in Neighbours, Silversun, The Legacy of the Silver Shadow and had a guest role in City Homicide. She also appeared in the feature film Three Blind Mice. In 2012, Eloise will feature in Every Breath at Belvoir, written and directed by Benedict Andrews.
ANTHONY PHELAN EKDAL Anthony has previously appeared in The Wild Duck, A Midsummer Night’s Dream, The Laramie Project and Lost Lagoon at Belvoir. His other theatre credits include King Lear (Bell Shakespeare); The White Earth, Mirandolina, Occupations, The Runaway Man, The Legend of King O’Malley, Dickinson, Venetian Twins, Angel City (La Boite Theatre Company); Strangers In Between, Marvellous Boy, The Simple Truth, Wolf Lullaby (Griffin Theatre Company); Female of the Species, The Shaughraun, Fuente Ovenjuna, A Cheery Soul, The Game of Love and Chance, Essington Lewis: I Am Work, A Month in the Country, Top Silk, The Recruiting Officer, The Hard Times, Life Of Galileo (Queensland Theatre Company); Uncle Vanya, Julius Caesar, Holy Day, The Tempest, The Three Sisters, Fireface, Seneca’s Oedipus, The Herbal Bed, Mourning Becomes Electra, Blackrock, Corolanus, Antony and Cleopatra (Sydney Theatre Company); The Popular Mechanicals, Too Young For Ghosts, Design For Living, Private Lives, True West (TN! Theatre Company) and The Mikado, Gilgamesh (Grin&Tonic). His television credits include Underbelly, Two Twisted, Love My Way, Home and Away, White Collar Blue, Postcard Bandit, All Saints, Backberner, 13 Gantry Row, Big Sky, Murder Call and Water Rats. For film he has appeared in X, Griff The Invisible, Nim’s Island, Acolytes, Black Balloon, Happy Feet, Dark Love Story, Danny Deckchair, Starwars Episode II, Babe: Pig in the City, Wanted, Heaven’s Burning, Jack Bukowski – Death is Blue, Redheads. He has also appeared in the short films Mongrel’s Creed, Katoomba, The Mechanicals, Grammar School, Great Falls and A Parachute Falling in Siberia for which he was awarded Best Actor at the 2010 Toronto Short Film Festival. For The Wild Duck, Anthony won both the 2011 Helpmann Award for Best Male Actor in a Supporting Role in a Play and the 2011 Sydney Theatre Award for Best Actor in a Supporting Role of a Mainstage Production.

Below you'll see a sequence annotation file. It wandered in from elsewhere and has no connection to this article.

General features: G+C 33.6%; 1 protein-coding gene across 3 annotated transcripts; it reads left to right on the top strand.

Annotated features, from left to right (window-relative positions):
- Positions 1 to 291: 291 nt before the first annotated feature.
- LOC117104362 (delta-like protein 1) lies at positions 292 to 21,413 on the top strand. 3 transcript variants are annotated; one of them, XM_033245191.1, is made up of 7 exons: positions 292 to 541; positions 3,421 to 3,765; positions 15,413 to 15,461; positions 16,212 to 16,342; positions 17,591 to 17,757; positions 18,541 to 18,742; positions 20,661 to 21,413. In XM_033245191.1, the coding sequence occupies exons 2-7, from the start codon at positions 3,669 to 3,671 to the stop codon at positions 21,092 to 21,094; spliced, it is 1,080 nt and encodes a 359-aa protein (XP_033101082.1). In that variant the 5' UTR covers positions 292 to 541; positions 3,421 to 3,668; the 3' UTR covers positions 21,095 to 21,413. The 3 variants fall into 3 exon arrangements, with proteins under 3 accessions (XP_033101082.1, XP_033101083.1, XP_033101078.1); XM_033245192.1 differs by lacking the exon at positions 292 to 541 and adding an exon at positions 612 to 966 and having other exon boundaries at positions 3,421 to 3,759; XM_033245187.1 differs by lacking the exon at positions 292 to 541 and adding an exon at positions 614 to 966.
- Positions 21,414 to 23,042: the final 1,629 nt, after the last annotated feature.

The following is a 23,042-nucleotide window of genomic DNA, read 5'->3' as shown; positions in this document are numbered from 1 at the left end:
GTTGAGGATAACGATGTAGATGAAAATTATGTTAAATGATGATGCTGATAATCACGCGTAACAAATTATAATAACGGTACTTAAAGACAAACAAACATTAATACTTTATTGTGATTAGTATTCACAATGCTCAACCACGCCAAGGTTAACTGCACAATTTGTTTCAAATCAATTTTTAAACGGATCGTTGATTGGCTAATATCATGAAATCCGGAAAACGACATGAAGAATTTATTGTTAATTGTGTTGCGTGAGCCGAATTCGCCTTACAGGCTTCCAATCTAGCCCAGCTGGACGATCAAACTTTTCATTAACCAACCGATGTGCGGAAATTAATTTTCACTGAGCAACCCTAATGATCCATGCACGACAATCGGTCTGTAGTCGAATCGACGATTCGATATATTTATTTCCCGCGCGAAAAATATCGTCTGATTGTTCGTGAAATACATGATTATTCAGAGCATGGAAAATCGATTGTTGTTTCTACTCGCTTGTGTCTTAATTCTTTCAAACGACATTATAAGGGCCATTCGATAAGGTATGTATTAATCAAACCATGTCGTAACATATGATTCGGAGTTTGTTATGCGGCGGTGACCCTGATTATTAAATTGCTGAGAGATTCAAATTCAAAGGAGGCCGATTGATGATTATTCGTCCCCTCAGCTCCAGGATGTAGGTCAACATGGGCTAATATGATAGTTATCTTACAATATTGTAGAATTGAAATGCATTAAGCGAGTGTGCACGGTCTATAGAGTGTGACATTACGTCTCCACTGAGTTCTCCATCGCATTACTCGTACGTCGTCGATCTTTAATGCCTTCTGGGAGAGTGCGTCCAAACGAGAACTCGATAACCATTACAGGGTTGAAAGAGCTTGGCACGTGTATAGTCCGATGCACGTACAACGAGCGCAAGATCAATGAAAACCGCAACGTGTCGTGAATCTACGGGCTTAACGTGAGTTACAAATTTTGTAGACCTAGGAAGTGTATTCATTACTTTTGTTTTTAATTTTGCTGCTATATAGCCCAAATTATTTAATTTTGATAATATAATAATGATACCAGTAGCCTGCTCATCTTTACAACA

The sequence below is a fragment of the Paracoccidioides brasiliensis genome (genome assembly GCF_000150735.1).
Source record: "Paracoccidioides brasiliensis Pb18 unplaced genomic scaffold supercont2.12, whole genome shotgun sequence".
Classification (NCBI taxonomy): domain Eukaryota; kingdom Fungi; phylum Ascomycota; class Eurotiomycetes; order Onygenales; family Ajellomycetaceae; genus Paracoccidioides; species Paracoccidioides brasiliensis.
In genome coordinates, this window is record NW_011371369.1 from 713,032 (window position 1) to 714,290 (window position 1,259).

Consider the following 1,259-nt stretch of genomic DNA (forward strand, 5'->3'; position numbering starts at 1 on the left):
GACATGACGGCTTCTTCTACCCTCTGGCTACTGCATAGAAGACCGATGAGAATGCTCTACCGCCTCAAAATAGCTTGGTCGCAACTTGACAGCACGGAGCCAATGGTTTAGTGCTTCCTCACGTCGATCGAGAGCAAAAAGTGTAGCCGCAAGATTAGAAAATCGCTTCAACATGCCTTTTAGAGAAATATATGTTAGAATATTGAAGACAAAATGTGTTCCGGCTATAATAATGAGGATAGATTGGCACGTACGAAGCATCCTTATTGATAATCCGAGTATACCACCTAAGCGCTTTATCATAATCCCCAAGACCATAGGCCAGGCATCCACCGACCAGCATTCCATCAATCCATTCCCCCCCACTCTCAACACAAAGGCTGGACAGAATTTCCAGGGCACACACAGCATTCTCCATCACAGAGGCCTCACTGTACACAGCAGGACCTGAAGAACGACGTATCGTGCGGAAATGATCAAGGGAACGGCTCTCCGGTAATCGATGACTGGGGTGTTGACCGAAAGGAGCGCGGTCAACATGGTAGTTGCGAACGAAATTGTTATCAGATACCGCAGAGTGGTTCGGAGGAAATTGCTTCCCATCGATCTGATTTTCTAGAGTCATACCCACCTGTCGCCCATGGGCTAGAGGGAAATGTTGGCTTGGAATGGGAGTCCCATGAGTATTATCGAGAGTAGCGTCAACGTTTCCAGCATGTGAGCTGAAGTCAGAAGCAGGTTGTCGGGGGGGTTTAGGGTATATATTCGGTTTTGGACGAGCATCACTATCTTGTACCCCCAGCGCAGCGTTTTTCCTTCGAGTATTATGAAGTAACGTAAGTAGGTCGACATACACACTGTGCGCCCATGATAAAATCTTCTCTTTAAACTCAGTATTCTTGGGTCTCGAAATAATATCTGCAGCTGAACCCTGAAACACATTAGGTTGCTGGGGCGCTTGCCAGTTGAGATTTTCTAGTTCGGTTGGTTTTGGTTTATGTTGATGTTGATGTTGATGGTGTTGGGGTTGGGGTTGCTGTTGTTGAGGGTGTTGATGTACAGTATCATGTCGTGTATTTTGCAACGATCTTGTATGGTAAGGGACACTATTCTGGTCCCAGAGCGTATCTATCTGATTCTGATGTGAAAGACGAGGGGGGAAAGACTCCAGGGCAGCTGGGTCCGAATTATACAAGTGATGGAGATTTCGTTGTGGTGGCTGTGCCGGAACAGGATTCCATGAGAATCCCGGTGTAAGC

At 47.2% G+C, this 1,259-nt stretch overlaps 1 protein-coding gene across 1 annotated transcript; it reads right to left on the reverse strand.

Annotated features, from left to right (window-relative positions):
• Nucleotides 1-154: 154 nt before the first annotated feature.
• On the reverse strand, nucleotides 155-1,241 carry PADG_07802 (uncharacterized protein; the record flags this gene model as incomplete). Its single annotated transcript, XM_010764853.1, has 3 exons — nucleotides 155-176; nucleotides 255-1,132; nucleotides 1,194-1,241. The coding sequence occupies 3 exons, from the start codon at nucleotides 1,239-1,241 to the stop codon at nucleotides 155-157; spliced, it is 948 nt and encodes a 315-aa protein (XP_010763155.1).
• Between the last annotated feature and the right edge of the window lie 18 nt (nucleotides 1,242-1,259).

TOBY SCHMITZ GREGERS Toby graduated from NIDA in 1999. He acts, writes and directs for theatre, film and television. For Belvoir he has appeared in The Wild Duck, Measure for Measure and Ruben Guthrie. His other theatre credits include The Lonesome West (B Sharp/Arts Asia Pacific); Ruben Guthrie (B Sharp/murri fulla films); dreamalittledreamalittle (B Sharp); The Importance of Being Earnest (Melbourne Theatre Company); Hamlet (La Boite Theatre Company); Travesties, Rabbit, The Great, Self Esteem, Major Barbara, Hanging Man, The School for Scandal, The Great Man (Sydney Theatre Company); The Emperor of Sydney, The Marvelous Boy, The Woman with Dog’s Eyes (Griffin Theatre Company); and Cunt Pi, Fifteen and then some, One Thumb Out, Men (Tamarama Rock Surfers). Toby’s film credits are Griff the Invisible, Three Blind Mice, Somersault, The Rage in Placid Lake, Solo, Emulsion, and for television Crownies, Cleo, Underbelly – The Man that Got Away, The Jesters, City Homicide, The Cooks, The Heartbreak Tour, White Collar Blue, Home and Away, Fat Cow Motel, Water Rats, The Pacific and McLeod’s Daughters. Toby has written a number of plays including dreamalittledreamalittle, Chicks Will Dig You!, Pan (B Sharp); Lucky (Australian Theatre for Young People/La Mama); Fifteen and then some (NIDA/TRS); This Blasted Earth: A Christmas Miracle with Music (TRS with Travis Cotton and Tim Minchin); Cunt Pi, Capture the Flag (TRS); and Grazing the Phosphorous (NIDA). He has adapted Kinky Friedman’s novel A Case of Lone Star into a screenplay with Matthew Newton. Toby has directed Boy’s Life (Sydney Fringe Festival); This Is How It Goes (Darlinghurst Theatre Company); and Work In Progress, Capture the Flag (TRS). He won the Patrick White Playwrights’ Award in 2002 for his play Lucky and was the recipient of the 2004 New Dramatists Award. Toby’s screenplay Right Here Right Now won Best Film at Rebelfest Film Festival in Toronto in 2006. In 2010 Toby was nominated for the Helpmann Award for Best Male Actor in a play for Ruben Guthrie. In 2012 Toby will be featuring in Private Lives at Belvoir, directed by Ralph Myers.